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Santa Claus got his well-fed, jolly, toy-laden image from a cartoonist named Haddon Hubbard “Sunny” Sundblom, who was trying to sell Coca-Cola during the Depression.
Sundblom was unhappy with existing Clauses. He didn’t like that the Santas of Nast and Moore smoked a pipe. He also wanted Santa to be human-sized; Moore’s was a mere elf. Charity Santas struck him as meager, threadbare — the very opposite of the jovial abundance he wished to evoke.
And so, in that dark Depression year, Sundblom created the most joyous, enormous and toy-laden Santa he could imagine. Like the effervescence of Astaire-Rogers pictures — big hits in the middle of the dreary decade — Sundblom’s Santa would become the collective dream of Americans, the hope for impossible plenitude. And if toys couldn’t be had, at least there was always the relatively attainable Coke.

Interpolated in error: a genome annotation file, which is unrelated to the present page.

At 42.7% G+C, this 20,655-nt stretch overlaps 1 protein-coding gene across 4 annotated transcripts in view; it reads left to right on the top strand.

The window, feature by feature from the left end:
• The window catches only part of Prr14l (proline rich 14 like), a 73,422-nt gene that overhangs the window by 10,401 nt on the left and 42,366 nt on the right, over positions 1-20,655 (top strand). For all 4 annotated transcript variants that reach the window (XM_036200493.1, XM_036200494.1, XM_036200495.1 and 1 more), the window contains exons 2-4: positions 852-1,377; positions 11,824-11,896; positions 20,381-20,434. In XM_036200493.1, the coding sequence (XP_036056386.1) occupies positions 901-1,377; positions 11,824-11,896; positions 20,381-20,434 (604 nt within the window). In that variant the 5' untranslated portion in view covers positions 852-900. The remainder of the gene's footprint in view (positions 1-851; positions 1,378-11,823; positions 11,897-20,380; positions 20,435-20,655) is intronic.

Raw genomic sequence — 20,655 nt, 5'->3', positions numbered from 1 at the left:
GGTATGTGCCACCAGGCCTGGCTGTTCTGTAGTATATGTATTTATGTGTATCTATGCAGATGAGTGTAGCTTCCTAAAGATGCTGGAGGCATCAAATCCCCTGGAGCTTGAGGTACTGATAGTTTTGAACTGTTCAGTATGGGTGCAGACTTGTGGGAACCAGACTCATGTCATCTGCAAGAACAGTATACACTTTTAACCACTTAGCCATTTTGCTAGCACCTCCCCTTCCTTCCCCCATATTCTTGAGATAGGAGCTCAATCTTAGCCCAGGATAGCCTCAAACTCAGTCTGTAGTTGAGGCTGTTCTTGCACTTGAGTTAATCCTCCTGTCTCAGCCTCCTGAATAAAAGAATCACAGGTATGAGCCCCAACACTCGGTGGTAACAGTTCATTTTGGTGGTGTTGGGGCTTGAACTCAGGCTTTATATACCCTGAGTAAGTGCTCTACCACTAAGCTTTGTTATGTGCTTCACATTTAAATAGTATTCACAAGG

Ever wonder what’s it’s like to spend your entire day as a department store Santa? Here’s our time-lapse video from Macy’s Santaland.
Can you imagine dressing up as Santa every day? A new documentary follows a professional Kris Kringle in an effort to humanize the men behind the myth.
After a lesson at professional Santa school, in which he’s told, “Your actions should be nonverifiable” in relation to his promises to children (which means he can claim to be friends with the president and God), he reports back dryly, “In essence, I‘ve been given permission to lie to children.”